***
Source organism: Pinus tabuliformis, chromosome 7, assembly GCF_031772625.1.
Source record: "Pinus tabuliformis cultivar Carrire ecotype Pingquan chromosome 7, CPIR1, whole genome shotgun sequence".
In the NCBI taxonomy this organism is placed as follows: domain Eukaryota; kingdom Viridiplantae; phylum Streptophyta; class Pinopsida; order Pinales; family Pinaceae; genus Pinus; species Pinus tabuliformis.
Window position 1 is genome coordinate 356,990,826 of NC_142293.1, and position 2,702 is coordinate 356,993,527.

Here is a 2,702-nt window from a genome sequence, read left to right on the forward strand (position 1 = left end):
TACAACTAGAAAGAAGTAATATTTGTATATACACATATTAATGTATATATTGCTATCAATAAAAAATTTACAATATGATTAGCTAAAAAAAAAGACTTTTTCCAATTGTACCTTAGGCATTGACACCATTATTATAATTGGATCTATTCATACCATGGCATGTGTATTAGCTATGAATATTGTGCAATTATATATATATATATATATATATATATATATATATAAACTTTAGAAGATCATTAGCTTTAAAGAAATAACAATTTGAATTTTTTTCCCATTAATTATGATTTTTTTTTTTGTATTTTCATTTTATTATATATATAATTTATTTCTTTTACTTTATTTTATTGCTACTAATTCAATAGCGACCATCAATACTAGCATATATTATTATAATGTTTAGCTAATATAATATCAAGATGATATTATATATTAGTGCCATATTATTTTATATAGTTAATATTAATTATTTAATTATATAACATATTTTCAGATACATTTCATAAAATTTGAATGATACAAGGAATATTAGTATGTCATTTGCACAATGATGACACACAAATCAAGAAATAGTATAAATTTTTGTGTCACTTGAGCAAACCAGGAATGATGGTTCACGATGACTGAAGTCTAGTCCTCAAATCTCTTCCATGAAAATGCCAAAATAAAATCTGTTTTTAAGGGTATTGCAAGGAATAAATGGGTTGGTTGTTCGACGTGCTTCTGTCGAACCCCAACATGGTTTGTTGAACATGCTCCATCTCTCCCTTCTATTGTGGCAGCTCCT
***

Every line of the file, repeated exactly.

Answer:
Source organism: Pinus tabuliformis, chromosome 7, assembly GCF_031772625.1.
Source record: "Pinus tabuliformis cultivar Carrire ecotype Pingquan chromosome 7, CPIR1, whole genome shotgun sequence".
In the NCBI taxonomy this organism is placed as follows: domain Eukaryota; kingdom Viridiplantae; phylum Streptophyta; class Pinopsida; order Pinales; family Pinaceae; genus Pinus; species Pinus tabuliformis.
Window position 1 is genome coordinate 356,990,826 of NC_142293.1, and position 2,702 is coordinate 356,993,527.

Here is a 2,702-nt window from a genome sequence, read left to right on the forward strand (position 1 = left end):
TACAACTAGAAAGAAGTAATATTTGTATATACACATATTAATGTATATATTGCTATCAATAAAAAATTTACAATATGATTAGCTAAAAAAAAAGACTTTTTCCAATTGTACCTTAGGCATTGACACCATTATTATAATTGGATCTATTCATACCATGGCATGTGTATTAGCTATGAATATTGTGCAATTATATATATATATATATATATATATATATATATATAAACTTTAGAAGATCATTAGCTTTAAAGAAATAACAATTTGAATTTTTTTCCCATTAATTATGATTTTTTTTTTTGTATTTTCATTTTATTATATATATAATTTATTTCTTTTACTTTATTTTATTGCTACTAATTCAATAGCGACCATCAATACTAGCATATATTATTATAATGTTTAGCTAATATAATATCAAGATGATATTATATATTAGTGCCATATTATTTTATATAGTTAATATTAATTATTTAATTATATAACATATTTTCAGATACATTTCATAAAATTTGAATGATACAAGGAATATTAGTATGTCATTTGCACAATGATGACACACAAATCAAGAAATAGTATAAATTTTTGTGTCACTTGAGCAAACCAGGAATGATGGTTCACGATGACTGAAGTCTAGTCCTCAAATCTCTTCCATGAAAATGCCAAAATAAAATCTGTTTTTAAGGGTATTGCAAGGAATAAATGGGTTGGTTGTTCGACGTGCTTCTGTCGAACCCCAACATGGTTTGTTGAACATGCTCCATCTCTCCCTTCTATTGTGGCAGCTCCT